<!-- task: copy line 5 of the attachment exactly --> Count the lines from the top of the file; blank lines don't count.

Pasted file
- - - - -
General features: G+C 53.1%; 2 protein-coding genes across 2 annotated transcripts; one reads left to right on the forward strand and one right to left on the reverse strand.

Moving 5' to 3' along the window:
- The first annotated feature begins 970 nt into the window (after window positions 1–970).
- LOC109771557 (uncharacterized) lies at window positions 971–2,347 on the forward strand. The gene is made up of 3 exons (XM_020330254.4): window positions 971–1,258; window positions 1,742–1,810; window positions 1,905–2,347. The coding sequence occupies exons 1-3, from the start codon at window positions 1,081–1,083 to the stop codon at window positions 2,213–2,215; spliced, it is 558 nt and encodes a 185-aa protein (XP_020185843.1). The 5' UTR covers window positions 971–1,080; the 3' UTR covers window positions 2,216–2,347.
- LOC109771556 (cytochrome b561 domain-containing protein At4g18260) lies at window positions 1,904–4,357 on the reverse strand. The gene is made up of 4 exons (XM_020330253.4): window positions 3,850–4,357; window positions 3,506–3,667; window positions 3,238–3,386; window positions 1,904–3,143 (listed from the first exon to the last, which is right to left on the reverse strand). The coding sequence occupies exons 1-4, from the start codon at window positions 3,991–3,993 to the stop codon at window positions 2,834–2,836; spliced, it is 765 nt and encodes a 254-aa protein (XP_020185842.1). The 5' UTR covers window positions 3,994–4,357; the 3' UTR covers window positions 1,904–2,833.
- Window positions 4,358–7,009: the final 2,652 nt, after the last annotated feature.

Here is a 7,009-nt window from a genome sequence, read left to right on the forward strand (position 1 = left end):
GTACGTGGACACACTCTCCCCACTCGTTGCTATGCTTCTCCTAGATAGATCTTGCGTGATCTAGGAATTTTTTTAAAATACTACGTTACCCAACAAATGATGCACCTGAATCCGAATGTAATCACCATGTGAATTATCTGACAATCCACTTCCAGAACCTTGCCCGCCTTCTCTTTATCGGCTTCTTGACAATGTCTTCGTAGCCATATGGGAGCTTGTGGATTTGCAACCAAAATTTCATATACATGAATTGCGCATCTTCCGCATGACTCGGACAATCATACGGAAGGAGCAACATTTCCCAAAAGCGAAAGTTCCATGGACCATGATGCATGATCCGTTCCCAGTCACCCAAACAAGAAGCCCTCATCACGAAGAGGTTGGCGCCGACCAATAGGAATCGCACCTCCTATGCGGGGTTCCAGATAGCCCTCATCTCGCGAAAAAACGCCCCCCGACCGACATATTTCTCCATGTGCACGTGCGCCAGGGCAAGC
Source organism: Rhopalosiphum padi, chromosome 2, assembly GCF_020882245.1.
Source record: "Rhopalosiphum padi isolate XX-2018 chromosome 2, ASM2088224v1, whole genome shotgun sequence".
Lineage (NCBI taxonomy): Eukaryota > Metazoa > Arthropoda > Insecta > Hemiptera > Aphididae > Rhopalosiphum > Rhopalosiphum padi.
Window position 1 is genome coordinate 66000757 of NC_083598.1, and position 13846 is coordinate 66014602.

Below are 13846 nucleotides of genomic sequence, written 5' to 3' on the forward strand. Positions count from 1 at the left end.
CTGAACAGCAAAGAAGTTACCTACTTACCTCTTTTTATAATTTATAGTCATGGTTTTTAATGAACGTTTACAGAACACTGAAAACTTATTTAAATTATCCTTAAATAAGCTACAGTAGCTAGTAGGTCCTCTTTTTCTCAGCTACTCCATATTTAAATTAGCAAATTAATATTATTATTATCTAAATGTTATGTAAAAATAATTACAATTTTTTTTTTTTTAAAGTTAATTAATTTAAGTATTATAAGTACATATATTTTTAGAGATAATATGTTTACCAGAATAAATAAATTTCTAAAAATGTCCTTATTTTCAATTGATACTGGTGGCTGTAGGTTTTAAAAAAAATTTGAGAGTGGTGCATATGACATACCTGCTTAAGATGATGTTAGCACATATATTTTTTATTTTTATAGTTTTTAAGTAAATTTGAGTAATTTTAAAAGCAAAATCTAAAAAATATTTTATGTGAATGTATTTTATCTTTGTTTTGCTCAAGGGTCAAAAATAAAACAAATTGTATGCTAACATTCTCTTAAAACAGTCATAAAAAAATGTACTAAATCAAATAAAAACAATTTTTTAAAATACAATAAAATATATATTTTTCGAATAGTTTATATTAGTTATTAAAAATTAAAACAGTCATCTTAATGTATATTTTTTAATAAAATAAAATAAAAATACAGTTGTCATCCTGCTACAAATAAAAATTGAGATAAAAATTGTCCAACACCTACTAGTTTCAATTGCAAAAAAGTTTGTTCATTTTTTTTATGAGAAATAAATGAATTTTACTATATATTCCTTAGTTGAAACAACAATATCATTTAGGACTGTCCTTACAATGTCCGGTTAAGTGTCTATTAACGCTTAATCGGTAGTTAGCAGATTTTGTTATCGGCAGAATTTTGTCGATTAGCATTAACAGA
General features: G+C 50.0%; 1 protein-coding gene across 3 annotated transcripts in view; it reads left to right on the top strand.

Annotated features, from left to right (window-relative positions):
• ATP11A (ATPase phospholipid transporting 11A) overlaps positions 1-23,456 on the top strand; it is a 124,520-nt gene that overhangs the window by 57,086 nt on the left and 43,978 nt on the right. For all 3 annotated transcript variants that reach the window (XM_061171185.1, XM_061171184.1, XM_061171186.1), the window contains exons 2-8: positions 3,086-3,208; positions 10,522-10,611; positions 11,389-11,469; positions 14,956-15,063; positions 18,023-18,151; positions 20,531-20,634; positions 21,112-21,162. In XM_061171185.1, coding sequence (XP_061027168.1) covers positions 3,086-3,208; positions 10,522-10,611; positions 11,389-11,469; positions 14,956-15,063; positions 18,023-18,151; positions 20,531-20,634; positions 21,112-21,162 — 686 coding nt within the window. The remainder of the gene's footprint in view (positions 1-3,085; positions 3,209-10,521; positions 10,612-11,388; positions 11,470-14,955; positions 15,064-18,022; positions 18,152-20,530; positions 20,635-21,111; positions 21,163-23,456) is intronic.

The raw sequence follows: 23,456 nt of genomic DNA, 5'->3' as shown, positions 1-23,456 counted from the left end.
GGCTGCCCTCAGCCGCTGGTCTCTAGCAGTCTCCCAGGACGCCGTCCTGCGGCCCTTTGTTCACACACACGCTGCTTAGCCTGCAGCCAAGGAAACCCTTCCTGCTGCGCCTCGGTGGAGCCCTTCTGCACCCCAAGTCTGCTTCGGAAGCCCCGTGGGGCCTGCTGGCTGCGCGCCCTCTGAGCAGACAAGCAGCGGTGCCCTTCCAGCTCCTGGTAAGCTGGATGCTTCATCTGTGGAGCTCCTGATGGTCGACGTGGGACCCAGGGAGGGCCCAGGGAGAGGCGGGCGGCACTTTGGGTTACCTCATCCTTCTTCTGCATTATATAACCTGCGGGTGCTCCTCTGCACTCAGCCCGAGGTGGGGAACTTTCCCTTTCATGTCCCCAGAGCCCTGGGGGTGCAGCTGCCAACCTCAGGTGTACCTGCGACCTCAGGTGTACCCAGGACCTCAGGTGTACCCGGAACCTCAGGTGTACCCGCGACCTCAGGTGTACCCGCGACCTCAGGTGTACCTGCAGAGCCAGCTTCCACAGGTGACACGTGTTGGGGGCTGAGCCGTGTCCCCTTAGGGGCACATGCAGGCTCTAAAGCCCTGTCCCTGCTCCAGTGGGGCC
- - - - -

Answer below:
- LOC109771556 (cytochrome b561 domain-containing protein At4g18260) lies at window positions 1,904–4,357 on the reverse strand. The gene is made up of 4 exons (XM_020330253.4): window positions 3,850–4,357; window positions 3,506–3,667; window positions 3,238–3,386; window positions 1,904–3,143 (listed from the first exon to the last, which is right to left on the reverse strand). The coding sequence occupies exons 1-4, from the start codon at window positions 3,991–3,993 to the stop codon at window positions 2,834–2,836; spliced, it is 765 nt and encodes a 254-aa protein (XP_020185842.1). The 5' UTR covers window positions 3,994–4,357; the 3' UTR covers window positions 1,904–2,833.